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Jet-paddling jellies: swimming performance in the Rhizostomeae jellyfish Catostylus mosaicus (Quoy and Gaimard, 1824).

A new interesting article has been published in J Exp Biol. 2018 Oct 22. pii: jeb.191148. doi: 10.1242/jeb.191148. [Epub ahead of print] and titled:

Jet-paddling jellies: swimming performance in the Rhizostomeae jellyfish Catostylus mosaicus (Quoy and Gaimard, 1824).

Authors of this article are:

Neil TR, Askew GN.

A summary of the article is shown below:

Jellyfish are a successful and diverse class of animals that swim via jet propulsion, with swimming performance and propulsive efficiency being related to the animal’s feeding ecology and body morphology. The Rhizostomeae jellyfish lack tentacles but possess four oral lobes and eight trailing arms at the centre of their bell, giving them a body morphology quite unlike that of other free-swimming medusae. The implications of this body morphology on the mechanisms by which thrust is produced are unknown. Here we determined the wake structure and propulsive efficiency in the blue-blubber jellyfish Catostylus mosaicus; order Rhizostomeae). The animal is propelled during both bell contraction and bell relaxation by different thrust generating mechanisms. During bell contraction, a jet of fluid is expelled from the subumbrellar cavity, which results from the interaction between the counter-rotating stopping (from the preceding contraction cycle) and starting vortices, creating a vortex superstructure and propulsion. This species is also able to utilize passive energy recapture, that increases the animal’s swimming velocity towards the end of the bell expansion phase when the bell diameter is constant. The thrust produced during this phase is the result of the flexible bell margin manoeuvring the stopping vortex into the subumbrellar cavity during bell relaxation, enhancing its circulation, and creating a region of high pressure on the inner surface of the bell and, consequently, thrust. These mechanisms of thrust generation result in C. mosaicus having a relatively high propulsive efficiency compared to other swimmers, indicating that economical locomotion could be a contributing factor in the ecological success of these medusan swimmers.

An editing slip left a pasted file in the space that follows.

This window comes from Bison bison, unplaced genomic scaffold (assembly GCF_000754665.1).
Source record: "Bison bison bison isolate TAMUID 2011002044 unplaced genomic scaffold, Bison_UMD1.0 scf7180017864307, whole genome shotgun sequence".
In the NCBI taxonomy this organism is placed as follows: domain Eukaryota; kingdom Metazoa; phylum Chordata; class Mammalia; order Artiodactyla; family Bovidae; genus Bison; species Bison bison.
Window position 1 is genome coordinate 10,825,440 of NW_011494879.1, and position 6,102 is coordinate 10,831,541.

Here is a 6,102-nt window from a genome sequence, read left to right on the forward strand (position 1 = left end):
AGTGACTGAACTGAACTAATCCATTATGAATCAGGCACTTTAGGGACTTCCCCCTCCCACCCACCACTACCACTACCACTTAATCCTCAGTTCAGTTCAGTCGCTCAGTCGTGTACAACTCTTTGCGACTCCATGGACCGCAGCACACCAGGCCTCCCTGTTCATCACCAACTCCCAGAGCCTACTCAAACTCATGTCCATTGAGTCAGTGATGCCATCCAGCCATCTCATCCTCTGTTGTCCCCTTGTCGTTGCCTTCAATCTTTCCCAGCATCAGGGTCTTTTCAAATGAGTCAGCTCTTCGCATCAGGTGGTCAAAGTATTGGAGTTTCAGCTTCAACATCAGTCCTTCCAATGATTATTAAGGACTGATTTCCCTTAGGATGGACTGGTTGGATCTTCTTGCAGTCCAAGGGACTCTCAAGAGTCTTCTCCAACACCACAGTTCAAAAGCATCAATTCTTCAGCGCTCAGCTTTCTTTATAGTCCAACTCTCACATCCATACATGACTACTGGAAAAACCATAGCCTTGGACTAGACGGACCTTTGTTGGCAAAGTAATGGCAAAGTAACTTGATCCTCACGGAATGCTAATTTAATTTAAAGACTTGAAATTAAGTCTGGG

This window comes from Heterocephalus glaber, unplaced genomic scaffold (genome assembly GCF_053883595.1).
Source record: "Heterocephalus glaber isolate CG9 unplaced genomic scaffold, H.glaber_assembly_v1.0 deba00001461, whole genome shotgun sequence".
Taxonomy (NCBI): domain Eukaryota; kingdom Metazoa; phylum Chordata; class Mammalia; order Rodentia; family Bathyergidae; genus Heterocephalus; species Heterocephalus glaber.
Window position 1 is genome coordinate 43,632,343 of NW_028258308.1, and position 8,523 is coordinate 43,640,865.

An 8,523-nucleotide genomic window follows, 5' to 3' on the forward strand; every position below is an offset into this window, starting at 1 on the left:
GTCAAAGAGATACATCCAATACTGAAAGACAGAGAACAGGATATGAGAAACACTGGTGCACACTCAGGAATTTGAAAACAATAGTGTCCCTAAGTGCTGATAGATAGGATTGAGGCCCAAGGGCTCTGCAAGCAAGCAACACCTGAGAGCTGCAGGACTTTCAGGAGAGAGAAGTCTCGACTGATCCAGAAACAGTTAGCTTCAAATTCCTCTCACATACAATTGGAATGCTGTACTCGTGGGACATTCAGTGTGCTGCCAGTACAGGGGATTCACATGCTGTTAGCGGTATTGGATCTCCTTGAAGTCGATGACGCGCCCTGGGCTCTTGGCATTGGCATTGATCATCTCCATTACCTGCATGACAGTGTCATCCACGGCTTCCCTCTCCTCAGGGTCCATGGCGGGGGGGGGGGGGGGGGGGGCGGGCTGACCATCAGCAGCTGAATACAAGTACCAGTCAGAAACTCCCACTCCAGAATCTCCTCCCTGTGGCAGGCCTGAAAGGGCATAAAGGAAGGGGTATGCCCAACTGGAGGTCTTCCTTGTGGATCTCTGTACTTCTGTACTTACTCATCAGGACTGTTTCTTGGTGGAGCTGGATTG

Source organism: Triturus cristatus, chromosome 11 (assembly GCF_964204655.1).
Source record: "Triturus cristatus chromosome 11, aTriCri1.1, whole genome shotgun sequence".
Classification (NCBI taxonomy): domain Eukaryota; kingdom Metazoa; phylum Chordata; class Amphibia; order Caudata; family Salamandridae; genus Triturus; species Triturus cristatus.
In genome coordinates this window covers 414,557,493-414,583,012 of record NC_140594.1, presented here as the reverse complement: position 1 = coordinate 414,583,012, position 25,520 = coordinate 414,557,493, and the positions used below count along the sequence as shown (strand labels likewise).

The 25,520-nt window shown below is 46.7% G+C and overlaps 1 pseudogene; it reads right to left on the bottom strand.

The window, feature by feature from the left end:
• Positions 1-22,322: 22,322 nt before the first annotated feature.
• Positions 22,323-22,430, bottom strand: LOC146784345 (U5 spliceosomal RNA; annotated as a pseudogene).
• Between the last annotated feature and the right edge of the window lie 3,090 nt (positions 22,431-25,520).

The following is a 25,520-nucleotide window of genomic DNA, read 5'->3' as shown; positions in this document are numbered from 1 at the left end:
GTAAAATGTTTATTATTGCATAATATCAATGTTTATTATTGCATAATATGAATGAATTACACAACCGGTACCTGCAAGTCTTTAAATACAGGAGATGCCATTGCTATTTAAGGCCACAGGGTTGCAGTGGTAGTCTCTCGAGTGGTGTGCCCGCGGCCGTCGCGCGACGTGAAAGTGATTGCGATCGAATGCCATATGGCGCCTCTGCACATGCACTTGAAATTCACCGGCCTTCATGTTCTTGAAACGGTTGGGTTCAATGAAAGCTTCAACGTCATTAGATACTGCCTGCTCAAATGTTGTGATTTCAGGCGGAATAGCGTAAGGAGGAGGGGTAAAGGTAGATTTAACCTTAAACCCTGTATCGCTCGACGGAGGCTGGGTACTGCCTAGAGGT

Check out the article’s website on Pubmed for more information:

This article is a good source of information and a good way to become familiar with topics such as:

Cnidaria;Fluid dynamics;Medusa;Scyphozoa;Vorticity;Wake structure


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